In, out and circulating.
In, out and circulating.
Here is the brick wall: this one is built with less gumption, less shine, than the patriarchy. The Patriarchy has White men in pressed suits–Lobbyists and such–patrolling the parameters.
The Patriarchy’s wall has a room built into the wall so the White men can view those below.
This brick wall has a haphazard design– it was whipped up without any cement, so really, it’s just a stack of bricks.
To take it down you have to be really careful–one wrong brick could make the whole thing fall. Behind that wall are spirits. And if the wall falls on the spirits they may never get up again. This is a wall that when it falls in just the wrong way it has the capacity to destroy.
We don’t want to smash it, break it.
We want to dismantle this wall brick by brick, in collaboration. Working together.
And that there is the hardest part– learning how to let go of being right and hurt feelings and fear to just, do. Take action.
I accept that I alone cannot change, that I cannot change other people.
But I also accept the call– the job– to take down bricks.
Start with the ones that are already loose.
“…just as the stolen body exists, so does the reclaimed…But how do I write of my body reclaimed, full of pride and pleasure?” (Eli Claire, Exile and Pride: disability, queerness and liberation, p. 153).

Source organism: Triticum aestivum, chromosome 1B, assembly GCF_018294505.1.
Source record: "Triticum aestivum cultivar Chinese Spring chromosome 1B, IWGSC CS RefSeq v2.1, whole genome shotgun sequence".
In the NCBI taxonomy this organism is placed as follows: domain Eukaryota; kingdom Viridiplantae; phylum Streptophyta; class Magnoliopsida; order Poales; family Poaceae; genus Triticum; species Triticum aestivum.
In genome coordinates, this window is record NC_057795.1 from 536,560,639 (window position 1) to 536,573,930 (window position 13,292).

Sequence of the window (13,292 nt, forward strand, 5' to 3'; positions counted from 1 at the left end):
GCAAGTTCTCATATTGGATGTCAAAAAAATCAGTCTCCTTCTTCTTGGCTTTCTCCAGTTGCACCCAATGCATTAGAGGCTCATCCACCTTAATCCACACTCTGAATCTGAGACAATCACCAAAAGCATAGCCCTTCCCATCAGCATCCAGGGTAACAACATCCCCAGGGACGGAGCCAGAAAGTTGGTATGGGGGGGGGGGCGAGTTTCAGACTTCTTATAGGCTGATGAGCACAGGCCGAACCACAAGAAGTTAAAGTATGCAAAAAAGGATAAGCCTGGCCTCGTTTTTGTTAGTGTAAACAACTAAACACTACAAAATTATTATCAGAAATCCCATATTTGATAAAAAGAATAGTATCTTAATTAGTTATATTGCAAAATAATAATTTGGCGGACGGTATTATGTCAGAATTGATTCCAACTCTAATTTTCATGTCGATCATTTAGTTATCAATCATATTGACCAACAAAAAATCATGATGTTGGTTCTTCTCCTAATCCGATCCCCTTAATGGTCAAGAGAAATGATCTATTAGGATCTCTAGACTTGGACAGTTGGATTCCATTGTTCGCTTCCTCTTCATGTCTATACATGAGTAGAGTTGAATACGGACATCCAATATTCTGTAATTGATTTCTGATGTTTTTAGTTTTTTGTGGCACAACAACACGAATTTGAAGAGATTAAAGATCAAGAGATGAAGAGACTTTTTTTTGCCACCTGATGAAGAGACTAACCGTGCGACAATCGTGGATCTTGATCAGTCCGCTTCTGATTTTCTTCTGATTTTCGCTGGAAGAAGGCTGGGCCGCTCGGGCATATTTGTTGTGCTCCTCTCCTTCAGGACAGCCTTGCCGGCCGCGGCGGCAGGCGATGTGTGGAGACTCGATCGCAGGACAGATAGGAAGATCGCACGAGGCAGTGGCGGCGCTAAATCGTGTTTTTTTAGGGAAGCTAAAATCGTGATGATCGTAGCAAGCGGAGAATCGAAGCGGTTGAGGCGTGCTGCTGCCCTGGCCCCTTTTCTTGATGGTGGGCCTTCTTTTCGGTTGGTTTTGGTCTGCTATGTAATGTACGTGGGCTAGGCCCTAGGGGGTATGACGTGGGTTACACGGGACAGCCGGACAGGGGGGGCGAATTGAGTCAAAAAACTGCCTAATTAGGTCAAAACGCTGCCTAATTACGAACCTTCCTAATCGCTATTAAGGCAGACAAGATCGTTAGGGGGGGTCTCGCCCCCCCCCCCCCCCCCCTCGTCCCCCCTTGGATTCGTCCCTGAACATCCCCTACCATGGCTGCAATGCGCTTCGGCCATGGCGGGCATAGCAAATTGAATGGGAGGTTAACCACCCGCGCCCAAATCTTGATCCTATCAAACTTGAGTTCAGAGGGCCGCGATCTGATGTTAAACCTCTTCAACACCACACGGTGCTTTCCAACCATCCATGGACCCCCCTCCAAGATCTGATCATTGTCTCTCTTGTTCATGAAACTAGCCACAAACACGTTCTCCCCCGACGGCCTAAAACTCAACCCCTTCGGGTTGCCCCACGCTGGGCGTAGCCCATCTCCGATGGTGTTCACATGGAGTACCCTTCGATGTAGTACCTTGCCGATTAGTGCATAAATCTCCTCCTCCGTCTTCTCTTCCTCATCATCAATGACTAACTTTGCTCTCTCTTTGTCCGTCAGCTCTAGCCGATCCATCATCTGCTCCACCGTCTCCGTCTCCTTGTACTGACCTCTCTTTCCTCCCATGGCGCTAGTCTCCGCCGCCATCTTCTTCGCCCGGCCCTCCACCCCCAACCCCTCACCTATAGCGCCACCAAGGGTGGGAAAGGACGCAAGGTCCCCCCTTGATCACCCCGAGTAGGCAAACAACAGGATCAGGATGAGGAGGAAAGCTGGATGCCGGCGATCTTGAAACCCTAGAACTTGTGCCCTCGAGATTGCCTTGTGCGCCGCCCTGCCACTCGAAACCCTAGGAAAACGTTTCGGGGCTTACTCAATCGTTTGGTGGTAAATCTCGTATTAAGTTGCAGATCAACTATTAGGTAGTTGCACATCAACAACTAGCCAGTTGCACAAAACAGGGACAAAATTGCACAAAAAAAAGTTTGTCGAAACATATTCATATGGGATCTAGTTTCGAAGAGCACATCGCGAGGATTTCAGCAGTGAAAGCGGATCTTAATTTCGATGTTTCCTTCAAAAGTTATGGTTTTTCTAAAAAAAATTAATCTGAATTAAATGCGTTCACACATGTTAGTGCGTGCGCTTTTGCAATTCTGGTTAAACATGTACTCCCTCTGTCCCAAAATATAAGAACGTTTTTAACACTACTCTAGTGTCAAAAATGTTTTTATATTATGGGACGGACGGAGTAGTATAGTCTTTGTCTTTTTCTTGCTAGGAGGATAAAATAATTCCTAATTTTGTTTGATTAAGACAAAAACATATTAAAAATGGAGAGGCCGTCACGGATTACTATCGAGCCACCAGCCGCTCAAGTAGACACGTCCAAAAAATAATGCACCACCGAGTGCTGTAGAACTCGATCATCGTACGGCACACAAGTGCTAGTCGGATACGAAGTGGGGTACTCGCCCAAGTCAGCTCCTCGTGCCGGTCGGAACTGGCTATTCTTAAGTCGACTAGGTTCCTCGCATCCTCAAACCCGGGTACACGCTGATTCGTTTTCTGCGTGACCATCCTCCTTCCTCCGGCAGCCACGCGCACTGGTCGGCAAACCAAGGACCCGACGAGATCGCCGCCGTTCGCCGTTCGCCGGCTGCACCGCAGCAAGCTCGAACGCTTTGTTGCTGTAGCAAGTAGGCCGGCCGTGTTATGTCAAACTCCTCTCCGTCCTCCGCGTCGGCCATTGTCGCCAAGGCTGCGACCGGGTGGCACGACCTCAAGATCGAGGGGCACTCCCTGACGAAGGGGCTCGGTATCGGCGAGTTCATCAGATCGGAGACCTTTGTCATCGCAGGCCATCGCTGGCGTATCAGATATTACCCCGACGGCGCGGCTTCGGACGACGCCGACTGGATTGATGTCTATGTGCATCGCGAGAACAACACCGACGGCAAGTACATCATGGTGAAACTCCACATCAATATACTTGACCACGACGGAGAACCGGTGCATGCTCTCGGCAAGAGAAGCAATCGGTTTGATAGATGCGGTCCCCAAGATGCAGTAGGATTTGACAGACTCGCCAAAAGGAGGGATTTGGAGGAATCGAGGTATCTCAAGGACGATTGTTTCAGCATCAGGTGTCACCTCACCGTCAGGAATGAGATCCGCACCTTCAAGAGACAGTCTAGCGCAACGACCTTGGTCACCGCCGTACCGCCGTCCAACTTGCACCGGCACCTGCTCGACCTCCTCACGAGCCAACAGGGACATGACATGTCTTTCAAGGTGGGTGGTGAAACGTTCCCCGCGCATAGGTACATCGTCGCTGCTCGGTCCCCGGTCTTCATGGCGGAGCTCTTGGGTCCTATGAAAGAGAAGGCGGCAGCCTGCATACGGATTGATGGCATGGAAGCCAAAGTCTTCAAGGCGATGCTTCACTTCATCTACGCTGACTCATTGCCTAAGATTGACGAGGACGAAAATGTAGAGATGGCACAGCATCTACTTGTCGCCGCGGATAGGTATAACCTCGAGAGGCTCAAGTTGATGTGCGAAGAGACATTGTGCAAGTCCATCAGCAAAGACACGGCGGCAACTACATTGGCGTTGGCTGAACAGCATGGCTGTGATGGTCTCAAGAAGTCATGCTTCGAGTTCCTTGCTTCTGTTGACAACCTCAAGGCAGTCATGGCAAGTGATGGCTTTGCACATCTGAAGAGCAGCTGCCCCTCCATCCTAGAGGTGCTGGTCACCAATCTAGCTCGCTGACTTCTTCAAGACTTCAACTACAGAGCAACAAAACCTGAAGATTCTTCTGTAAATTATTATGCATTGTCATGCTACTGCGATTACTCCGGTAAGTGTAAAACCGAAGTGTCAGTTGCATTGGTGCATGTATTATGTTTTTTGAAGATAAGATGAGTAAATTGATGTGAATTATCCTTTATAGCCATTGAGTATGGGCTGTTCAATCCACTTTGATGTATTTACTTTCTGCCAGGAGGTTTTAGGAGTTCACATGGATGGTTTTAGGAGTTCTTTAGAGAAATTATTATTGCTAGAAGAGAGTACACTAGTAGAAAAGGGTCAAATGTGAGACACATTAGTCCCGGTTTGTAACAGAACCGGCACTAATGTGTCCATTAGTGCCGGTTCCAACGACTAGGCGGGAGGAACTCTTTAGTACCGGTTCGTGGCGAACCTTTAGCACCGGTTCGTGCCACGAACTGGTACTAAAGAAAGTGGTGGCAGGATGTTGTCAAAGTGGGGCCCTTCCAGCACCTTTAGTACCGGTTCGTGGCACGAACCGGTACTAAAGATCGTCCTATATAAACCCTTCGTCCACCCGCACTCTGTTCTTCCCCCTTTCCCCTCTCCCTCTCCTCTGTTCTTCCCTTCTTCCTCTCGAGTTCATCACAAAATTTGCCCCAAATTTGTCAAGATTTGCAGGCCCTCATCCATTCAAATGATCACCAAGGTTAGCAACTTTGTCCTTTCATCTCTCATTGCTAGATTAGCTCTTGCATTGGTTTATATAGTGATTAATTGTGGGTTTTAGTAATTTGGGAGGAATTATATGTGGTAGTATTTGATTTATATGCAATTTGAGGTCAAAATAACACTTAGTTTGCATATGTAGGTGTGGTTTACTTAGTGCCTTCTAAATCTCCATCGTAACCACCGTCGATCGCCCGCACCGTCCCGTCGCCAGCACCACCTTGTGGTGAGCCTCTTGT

For me, I feel it, unafraid. Energy running up and down my spine, getting caught in fear, massaging it down to the my feet, to the earth. I connect with it, the pain, which isn’t really my pain, but the pain I carry when I witnessed hard things. I accept, I surrender, I reclaim.
I am continuous.
“To live life in the spirit, to be true to a life of the spirit, we have to be willing to be called on–often in ways that we may not like…we must not pretend, make it seem like living a life of the spirit is easy. On the contrary: living the life of the spirit is difficult. It is not a life that is about how much people like you.” bell hooks, Teaching Community: A Pedagogy of Hope, p. 158-9
I am grateful for those that listen to me, challenge me, and receive me.
But I know that not everyone does… some people don’t like me, and so they cannot receive me, or challenge me, or even really listen to me.
Sometimes I come on strong, with a loud voice that’s hard to argue with. I shut people’s lines of communication down– that, not my voice, not my opinions, is something that I need to learn how and when to use, because it’s a gift, my ability to speak out, but I need to hone it.
“I define peace not as the absence of war, but as the presence of justice and the absence of fear. There’s peace when people don’t have to be afraid. And people don’t have to be afraid when there is genuine justice.” -Ursula Franklin, as quoted in Ursula Franklin a pioneer feminist, pacifist, scientist and social justice fighter by Judy Rabick (Rabble Magazine).
Words. Stories. Opportunities. Love. Hope–
It is only in the process of getting to a head-stand that I focus only on getting into a head-stand. I might never get there, but when I’m in a wide-legged forward-fold, I see possibility and I feel hope and I love my strong.